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Ron Fimrite
October 15, 1990
Mark Harris's novels sparkle with hard-edged realism
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October 15, 1990

Fiction In A Diamond Setting

Mark Harris's novels sparkle with hard-edged realism

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In September 1945, Harris mistakenly identified Springfield, Mo., as Springfield, Ill., in one of his dispatches and promptly received by telephone a dressing down from the Illinois Springfield's INS bureau chief, Josephine Horen. Harris was too captivated by the sound of the reproachful voice to feel contrite. Instead, he launched a campaign to win the angry woman over, commuting regularly between St. Louis and Springfield.

Mark and Josephine were married on March 17, 1946 (and last spring celebrated their 44th anniversary). It was Josephine, a West Virginia native and a graduate of Marshall College (now Marshall University) there, who persuaded him to try college. At 26, he finally did, choosing the University of Denver because of an advanced creative-writing course taught by professor Alan Swallow. By the time he earned his doctorate from Minnesota in 1956, Harris had published four novels, including The Southpaw and Bang the Drum Slowly. But academic life gave him a sense of security, and though he battled with faculty and administrations almost everywhere he went—from San Francisco State to Purdue to the California Institute of the Arts to Immaculate Heart College in Los Angeles, to USC to Pitt and to Arizona State—he never left it.

In Best Father, Harris portrays himself as a moody, irascible, sometimes deeply tormented man forever at odds with the establishment. He became periodically depressed over his work, dismissing even his first success, The Southpaw, as "facile realism in a facile style."

His life seemed to be one big rebellion. He had become an academic in reaction to his father's disapproval of college, and a writer of baseball books in reaction to the professorial stuffed shirts who regarded such work with contempt. He fought an epic battle, ultimately successful, to quit smoking. He suffered from frequent, possibly stress-related illnesses. He struck his three children in anger. If Wiggen was a nice guy who finished first, Harris began to see himself more as his character's opposite. Wiggen became a surrogate of sorts for that other pitcher, Apell, who had become for Harris a "classical good boy to my classical bad...he who died in the war I had chosen not to enter."

Best Father, in which Harris flays himself so mercilessly, was written in the 1960s and published in 1976. That Harris scarcely exists in '90. Now he is a man who has come to terms with his work and with himself. Critics no longer wound him; other writers do not threaten him. If he criticizes himself now, it is mostly in fun.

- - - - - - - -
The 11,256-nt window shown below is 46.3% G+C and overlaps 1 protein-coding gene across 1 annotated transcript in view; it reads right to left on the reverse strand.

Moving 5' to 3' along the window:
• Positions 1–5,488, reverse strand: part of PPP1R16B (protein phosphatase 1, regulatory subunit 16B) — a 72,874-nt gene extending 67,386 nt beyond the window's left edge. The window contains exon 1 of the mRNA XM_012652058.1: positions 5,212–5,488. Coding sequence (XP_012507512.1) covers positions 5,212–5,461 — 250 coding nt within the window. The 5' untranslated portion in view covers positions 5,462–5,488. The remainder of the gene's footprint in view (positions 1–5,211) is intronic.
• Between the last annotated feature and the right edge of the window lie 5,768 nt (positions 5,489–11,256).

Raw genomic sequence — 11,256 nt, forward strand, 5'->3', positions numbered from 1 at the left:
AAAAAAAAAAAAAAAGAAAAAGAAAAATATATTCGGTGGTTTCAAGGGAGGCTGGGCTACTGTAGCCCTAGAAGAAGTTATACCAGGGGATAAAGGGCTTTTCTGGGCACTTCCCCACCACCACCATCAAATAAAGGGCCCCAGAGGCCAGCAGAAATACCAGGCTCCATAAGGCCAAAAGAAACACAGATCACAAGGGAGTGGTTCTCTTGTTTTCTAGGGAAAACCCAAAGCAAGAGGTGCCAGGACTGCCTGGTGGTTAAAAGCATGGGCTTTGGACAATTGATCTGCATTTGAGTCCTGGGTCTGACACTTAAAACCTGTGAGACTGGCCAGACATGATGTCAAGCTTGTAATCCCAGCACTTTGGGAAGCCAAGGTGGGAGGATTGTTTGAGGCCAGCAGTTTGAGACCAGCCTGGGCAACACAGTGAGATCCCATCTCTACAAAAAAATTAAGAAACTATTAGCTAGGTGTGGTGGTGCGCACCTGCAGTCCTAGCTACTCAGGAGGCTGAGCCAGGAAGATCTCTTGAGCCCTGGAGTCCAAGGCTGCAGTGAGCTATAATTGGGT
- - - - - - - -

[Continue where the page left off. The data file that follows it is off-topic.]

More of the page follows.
"You know, I never wrote those baseball books with any sense that they would be popular," he says, relaxing in the dining room of his fine southwestern-style house in Tempe. "I wrote them because that was the next thing I wanted to do. I didn't even realize The Southpaw was being read until someone came up to me one day while I was playing Softball and said, 'Hey, I thought you'd be a lefthander.' Yes, I guess it's true that I'm mellower now. A lot of things I fretted about I don't fret about anymore. I don't accept everything as is, certainly, but I'm not as competitive as I used to be. When I wrote Best Father, it accurately expressed my feelings back then. That was a time when I suppose I considered myself a kind of hot free agent. Now I've come to realize that one person is really not all that much better than another. Maybe that is knowledge that comes with age."

"You are a lefthander, Henry. You always was. And the world needs all the lefthanders it can get, for it is a righthanded world. You are a southpaw in a starboarded atmosphere. Do you understand?"

"Sure I understand," said I. "I am not such a stupid goon as you might think."

"Exactly," she said. Then she begun to cry a little, and she fought against it, and when she had control over herself she spoke further. "I hold your hand, "she said, "and your hand is hard, solid like a board. That is all tight, for it must be hard against the need of your job. On a job such as yours your hand grows hard to protect itself. But you have not yet growed calluses on your heart, ft is not yet hard against the need of your job. It must never become hard like your hand. It must stay soft."
—The Southpaw

Harris is playing first base for a softball team of academics at Tempe Beach Park, just outside the Arizona State campus. He is wearing a white T-shirt, baggy gray gym pants and white tennis shoes with green laces. He is the oldest player by many years. The pitcher on his team is a man in his 20's who wears a Stanford sweatshirt, and the shortstop, in an Oxford T-shirt, is roughly the same age. The game, as one might expect from such a crowd, is civilized. No balls or strikes are called, and the last inning is played whenever the participants feel like quitting.

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